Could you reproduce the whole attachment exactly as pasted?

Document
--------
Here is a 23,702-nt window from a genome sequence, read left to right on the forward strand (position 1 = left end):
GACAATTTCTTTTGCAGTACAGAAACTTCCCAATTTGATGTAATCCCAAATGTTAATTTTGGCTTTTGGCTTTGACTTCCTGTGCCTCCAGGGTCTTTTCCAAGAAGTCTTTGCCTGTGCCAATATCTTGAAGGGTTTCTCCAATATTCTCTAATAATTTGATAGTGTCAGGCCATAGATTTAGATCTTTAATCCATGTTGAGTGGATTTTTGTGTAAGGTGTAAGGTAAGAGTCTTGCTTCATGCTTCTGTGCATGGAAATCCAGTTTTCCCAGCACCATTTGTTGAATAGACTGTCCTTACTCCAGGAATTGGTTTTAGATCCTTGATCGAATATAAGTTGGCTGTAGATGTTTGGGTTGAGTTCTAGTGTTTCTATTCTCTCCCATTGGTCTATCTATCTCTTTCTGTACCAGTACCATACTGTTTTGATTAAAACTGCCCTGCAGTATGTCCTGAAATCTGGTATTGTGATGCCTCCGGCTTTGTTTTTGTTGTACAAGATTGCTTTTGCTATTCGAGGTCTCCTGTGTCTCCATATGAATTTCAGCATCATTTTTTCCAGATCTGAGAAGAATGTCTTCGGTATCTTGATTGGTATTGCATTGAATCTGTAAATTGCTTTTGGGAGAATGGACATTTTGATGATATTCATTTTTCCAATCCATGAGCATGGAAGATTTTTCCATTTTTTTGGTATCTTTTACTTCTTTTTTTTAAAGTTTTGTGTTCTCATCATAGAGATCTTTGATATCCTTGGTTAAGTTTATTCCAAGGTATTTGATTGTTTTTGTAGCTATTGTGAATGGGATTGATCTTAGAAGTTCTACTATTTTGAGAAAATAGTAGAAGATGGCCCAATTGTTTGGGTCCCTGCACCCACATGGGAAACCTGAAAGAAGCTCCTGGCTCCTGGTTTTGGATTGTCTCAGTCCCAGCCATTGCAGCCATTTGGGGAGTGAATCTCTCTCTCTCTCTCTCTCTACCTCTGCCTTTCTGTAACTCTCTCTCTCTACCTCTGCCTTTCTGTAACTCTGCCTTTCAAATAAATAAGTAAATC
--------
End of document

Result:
Here is a 23,702-nt window from a genome sequence, read left to right on the forward strand (position 1 = left end):
GACAATTTCTTTTGCAGTACAGAAACTTCCCAATTTGATGTAATCCCAAATGTTAATTTTGGCTTTTGGCTTTGACTTCCTGTGCCTCCAGGGTCTTTTCCAAGAAGTCTTTGCCTGTGCCAATATCTTGAAGGGTTTCTCCAATATTCTCTAATAATTTGATAGTGTCAGGCCATAGATTTAGATCTTTAATCCATGTTGAGTGGATTTTTGTGTAAGGTGTAAGGTAAGAGTCTTGCTTCATGCTTCTGTGCATGGAAATCCAGTTTTCCCAGCACCATTTGTTGAATAGACTGTCCTTACTCCAGGAATTGGTTTTAGATCCTTGATCGAATATAAGTTGGCTGTAGATGTTTGGGTTGAGTTCTAGTGTTTCTATTCTCTCCCATTGGTCTATCTATCTCTTTCTGTACCAGTACCATACTGTTTTGATTAAAACTGCCCTGCAGTATGTCCTGAAATCTGGTATTGTGATGCCTCCGGCTTTGTTTTTGTTGTACAAGATTGCTTTTGCTATTCGAGGTCTCCTGTGTCTCCATATGAATTTCAGCATCATTTTTTCCAGATCTGAGAAGAATGTCTTCGGTATCTTGATTGGTATTGCATTGAATCTGTAAATTGCTTTTGGGAGAATGGACATTTTGATGATATTCATTTTTCCAATCCATGAGCATGGAAGATTTTTCCATTTTTTTGGTATCTTTTACTTCTTTTTTTTAAAGTTTTGTGTTCTCATCATAGAGATCTTTGATATCCTTGGTTAAGTTTATTCCAAGGTATTTGATTGTTTTTGTAGCTATTGTGAATGGGATTGATCTTAGAAGTTCTACTATTTTGAGAAAATAGTAGAAGATGGCCCAATTGTTTGGGTCCCTGCACCCACATGGGAAACCTGAAAGAAGCTCCTGGCTCCTGGTTTTGGATTGTCTCAGTCCCAGCCATTGCAGCCATTTGGGGAGTGAATCTCTCTCTCTCTCTCTCTCTACCTCTGCCTTTCTGTAACTCTCTCTCTCTACCTCTGCCTTTCTGTAACTCTGCCTTTCAAATAAATAAGTAAATC